Sadly it went pear-shaped. One of them seems to have contacted their boss, Dr Roger Bland at the British Museum, asking if they should respond and he sent us a message expressing surprise we had contacted the individuals direct “as they will come to me and my colleague Michael Lewis for advice on how to respond.” To say I was surprised in return would be an understatement as the questions were very similar to the ones sent to other archaeologists, completely uncontroversial and personal and nothing to do with PAS policies. Of course, it’s no secret we have issues with PAS policies but that really has no bearing on an innocent set of questions to individuals. But I was even more  shocked to read what Dr Bland added: he was willing to give his blessing to the project if we were to recant our position on our Erosion Counter!

Following a further exchange he added: “I have to say that the feelings that our staff have about initiatives such as the Artefact Erosion Counter (…) together with the fact that they are all at full capacity recording the finds that are offered to them, mean that it’s unlikely all will be able to respond. We will circulate this exchange to them so they can decide for themselves whether they wish to contribute.”

Altogether I’m not too impressed. He was right, not all responded. In fact not one of the 39 FLOs has said they would be willing to take part and only two have even replied (both using remarkably similar wording and saying they were far too busy but wishing us luck with the project). Hmmm. If people can tweet they can surely find a few minutes? And I don’t think FLOs are the only archaeologists with very busy jobs yet many archaeologists have found a few minutes for us. I myself have a very busy full-time job but I wouldn’t tell anyone I never have a few minutes to spare – and I’m not paid to provide archaeological outreach! Anyway, if you ever wonder why we aren’t featuring any of the 39 FLOs in our Inside the Mind features, you now know it’s not for lack of trying!

(By the way, our Erosion Counter recently passed the 11.5 million mark! It runs at a rate of one million per 3.4 years whereas the English Heritage/CBA survey suggested one million per 2.4 years would be more accurate. People can choose whichever they wish to believe so long as they then compare their preferred figure with how few finds get reported to the Portable Antiquities Scheme – 56K records in the whole of last year. We’re not about to recant over our belief that something is very wrong about current policies and the public is entitled to be alerted to the fact.)

PS, Dr Bland:
For the avoidance of doubt: if we’d based our Erosion Counter on what the English Heritage/CBA survey say is happening it would now be showing 16.25 million and that for each one of your records from last year about 290 artefacts have been dug up by artefact hunters, with the ratio worsening daily. But we did
n’t base it on that. We assumed the right figure was lower. Hence the Counter is suggesting that for each one of your records from last year a mere 205 artefacts have been dug up by artefact hunters, with the ratio worsening daily.

So perhaps you could lay into English Heritage/CBA before you start demonising a group of concerned private citizens? You can praise PAS all you like and produce any number of Hidden Treasures programmes to that end but it won’t alter the fact that PAS is not providing adequate gain to balance out the massive knowledge loss and the longer it is represented as doing so the worse things get. If we weren’t dead right about that there would be PAS schemes all over the rest of the world by now instead of none.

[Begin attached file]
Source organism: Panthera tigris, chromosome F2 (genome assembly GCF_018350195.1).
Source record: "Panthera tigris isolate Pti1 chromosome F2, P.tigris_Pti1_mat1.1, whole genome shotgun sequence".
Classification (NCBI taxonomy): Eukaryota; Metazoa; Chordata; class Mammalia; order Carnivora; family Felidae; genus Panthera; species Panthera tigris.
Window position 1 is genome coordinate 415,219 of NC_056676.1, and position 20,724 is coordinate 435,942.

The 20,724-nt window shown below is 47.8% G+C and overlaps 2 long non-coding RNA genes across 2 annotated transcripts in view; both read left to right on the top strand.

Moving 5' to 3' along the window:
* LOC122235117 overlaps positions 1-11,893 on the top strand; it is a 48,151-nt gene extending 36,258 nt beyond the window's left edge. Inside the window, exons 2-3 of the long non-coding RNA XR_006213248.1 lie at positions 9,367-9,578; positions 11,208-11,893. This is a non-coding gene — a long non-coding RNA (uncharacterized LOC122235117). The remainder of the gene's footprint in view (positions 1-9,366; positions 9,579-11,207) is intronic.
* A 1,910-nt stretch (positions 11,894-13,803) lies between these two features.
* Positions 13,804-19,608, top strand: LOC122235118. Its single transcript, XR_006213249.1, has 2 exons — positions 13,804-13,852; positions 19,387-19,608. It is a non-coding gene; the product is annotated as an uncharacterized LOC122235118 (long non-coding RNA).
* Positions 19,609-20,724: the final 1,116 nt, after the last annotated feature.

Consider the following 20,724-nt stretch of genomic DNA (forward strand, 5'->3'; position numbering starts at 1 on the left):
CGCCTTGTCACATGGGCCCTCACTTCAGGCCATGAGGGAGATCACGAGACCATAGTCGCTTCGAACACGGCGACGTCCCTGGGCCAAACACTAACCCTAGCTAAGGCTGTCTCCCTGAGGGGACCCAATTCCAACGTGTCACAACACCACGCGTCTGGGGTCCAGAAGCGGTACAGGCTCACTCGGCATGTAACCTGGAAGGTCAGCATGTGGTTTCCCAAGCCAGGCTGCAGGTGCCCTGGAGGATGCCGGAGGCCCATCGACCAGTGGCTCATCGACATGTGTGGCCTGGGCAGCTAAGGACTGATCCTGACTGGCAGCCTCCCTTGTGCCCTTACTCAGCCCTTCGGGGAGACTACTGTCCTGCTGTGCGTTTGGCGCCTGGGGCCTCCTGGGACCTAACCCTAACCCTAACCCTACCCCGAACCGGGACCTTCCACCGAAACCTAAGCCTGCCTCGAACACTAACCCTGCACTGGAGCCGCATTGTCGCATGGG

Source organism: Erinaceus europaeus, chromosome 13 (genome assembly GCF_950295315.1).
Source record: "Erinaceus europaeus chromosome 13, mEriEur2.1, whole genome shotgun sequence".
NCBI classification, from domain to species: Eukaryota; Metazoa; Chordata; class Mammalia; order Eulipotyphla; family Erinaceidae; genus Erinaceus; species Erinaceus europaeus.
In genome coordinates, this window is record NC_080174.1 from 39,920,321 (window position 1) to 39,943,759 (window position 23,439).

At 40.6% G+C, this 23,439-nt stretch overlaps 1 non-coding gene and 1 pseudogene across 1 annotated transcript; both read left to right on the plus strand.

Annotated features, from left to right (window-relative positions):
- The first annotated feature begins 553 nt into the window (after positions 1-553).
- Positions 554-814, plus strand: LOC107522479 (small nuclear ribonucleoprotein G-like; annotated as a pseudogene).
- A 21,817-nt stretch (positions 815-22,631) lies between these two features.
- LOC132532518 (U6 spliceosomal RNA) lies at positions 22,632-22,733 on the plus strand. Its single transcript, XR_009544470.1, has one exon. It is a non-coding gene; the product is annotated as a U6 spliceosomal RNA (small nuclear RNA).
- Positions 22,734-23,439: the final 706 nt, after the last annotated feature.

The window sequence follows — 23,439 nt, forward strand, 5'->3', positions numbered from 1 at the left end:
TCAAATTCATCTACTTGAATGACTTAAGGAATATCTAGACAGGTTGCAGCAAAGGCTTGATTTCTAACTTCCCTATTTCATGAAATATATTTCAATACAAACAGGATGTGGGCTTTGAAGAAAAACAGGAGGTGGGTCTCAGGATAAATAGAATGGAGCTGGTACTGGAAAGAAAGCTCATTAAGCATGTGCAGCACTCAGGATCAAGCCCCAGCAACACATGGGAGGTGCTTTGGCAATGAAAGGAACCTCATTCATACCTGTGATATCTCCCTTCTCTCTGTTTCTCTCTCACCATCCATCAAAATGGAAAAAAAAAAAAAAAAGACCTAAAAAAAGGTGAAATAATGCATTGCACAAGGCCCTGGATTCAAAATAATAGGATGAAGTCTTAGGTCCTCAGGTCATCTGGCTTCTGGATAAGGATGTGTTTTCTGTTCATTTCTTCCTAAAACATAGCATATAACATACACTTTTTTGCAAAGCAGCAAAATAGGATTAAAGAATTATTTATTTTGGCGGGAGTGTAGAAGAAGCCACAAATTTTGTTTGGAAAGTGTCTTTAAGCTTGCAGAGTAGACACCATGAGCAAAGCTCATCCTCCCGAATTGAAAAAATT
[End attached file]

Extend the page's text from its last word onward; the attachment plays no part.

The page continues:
So please just leave us alone to tell the public what we think as best we can and stop briefing against us and letting one of your staff use the coy phrase “vexatious blogging”.


More Heritage Action views on metal detecting and artefact collecting


The Sustainable Trust are progressing with their initial work to excavate the GIANTS QUOIT at Carwynnen. A full scale archaeological dig is being undertaken by volunteers, overseen by Historic Environment, until 3rd October. This work will inform us of the best way to restore the Quoit, as well as providing us with valuable insight into the way our ancestors lived 5000 years ago.

© The Sustainable Trust

The public are invited to an open day at the Quoit on Sunday 30th September between 10am and 4pm There will be guided tours of the excavations and an exhibition of the history of the Cromlech. A digital photographic workshop will run between 10.30am and 3.30pm for amateur photographers wishing to improve their skills. If you have ever wanted to write poetry or prose, there will be the opportunity to seek advice at 2.30 from Gary, who is leading the Giants Quoit Writing Project.

On Saturday 29th at 2pm, local botanist, Phil Harris will lead a walk around the field identifying plants and mapping their positions.

Pip Richards, Director of the Trust, stated “This is one of the most interesting Neolithic sites in the area. We are privileged to have been able to facilitate this unique opportunity to excavate underneath this Cromlech, which has remained covered since 1966, and we look forward to restoring it in the future. The Trust is delighted with the response from the public. We look forward to hearing about and seeing more of its history throughout the project.”

The Sustainable Trust is a local charity caring for two large historic Groves on the Old Clowance Estate. It works to maintain our heritage for future generations.

For more details ring 01209 831718 or email

Note: parking is limited. Car sharing or a short walk over from Treslothan Church is to be recommended.